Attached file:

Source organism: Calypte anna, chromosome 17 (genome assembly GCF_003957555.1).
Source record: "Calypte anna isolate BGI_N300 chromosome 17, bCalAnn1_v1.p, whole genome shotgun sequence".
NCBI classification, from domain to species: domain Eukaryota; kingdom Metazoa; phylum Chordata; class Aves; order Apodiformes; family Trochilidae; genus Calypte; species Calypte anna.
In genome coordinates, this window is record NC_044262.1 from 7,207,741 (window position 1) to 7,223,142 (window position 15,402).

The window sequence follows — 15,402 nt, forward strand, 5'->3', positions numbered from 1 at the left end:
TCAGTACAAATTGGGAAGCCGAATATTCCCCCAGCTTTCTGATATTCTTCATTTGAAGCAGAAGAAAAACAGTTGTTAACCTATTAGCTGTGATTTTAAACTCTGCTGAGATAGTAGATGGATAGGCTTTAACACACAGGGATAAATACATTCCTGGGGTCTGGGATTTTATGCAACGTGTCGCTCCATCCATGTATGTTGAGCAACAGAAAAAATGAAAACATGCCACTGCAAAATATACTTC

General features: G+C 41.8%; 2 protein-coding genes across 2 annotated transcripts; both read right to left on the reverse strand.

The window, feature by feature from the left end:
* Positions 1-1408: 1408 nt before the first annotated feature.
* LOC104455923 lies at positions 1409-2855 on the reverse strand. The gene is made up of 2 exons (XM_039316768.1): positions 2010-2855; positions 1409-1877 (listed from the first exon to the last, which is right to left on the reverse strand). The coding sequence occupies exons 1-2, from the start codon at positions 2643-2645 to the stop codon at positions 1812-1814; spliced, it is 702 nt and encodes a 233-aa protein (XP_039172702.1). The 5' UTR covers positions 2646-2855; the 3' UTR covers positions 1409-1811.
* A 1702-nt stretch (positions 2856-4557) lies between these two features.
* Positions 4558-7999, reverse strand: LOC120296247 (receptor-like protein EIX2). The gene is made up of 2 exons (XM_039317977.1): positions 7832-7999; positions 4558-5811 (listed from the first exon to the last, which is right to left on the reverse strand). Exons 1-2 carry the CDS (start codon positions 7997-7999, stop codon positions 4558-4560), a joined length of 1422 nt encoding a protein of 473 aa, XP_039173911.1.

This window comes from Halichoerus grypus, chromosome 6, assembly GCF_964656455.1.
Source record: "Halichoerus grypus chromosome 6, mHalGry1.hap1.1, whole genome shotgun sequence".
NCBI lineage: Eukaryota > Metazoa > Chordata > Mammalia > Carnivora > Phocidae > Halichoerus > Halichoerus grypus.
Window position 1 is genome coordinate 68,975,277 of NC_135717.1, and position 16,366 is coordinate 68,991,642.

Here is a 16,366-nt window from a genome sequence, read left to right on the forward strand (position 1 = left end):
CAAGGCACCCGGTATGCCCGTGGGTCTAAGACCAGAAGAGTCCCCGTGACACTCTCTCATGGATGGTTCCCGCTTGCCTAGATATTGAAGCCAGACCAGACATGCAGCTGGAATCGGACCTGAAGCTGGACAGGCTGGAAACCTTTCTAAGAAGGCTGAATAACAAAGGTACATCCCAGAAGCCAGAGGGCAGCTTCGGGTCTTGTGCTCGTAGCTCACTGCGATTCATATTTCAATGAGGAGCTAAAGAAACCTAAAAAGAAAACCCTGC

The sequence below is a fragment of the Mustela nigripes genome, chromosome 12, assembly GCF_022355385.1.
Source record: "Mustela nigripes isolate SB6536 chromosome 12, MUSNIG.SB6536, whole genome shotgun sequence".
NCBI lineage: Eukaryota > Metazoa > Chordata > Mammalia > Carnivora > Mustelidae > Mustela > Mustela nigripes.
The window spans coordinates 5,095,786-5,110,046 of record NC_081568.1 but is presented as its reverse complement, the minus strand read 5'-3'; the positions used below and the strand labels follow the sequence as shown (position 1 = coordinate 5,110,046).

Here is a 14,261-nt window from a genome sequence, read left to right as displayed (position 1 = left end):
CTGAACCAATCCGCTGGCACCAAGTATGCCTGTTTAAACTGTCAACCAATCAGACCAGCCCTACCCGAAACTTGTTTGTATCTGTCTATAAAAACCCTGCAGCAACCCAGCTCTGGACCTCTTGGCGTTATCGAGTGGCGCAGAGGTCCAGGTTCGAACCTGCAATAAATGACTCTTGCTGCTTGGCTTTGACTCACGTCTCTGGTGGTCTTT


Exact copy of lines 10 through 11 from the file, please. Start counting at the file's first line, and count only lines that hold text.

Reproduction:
* LOC104455923 lies at positions 1409-2855 on the reverse strand. The gene is made up of 2 exons (XM_039316768.1): positions 2010-2855; positions 1409-1877 (listed from the first exon to the last, which is right to left on the reverse strand). The coding sequence occupies exons 1-2, from the start codon at positions 2643-2645 to the stop codon at positions 1812-1814; spliced, it is 702 nt and encodes a 233-aa protein (XP_039172702.1). The 5' UTR covers positions 2646-2855; the 3' UTR covers positions 1409-1811.
* A 1702-nt stretch (positions 2856-4557) lies between these two features.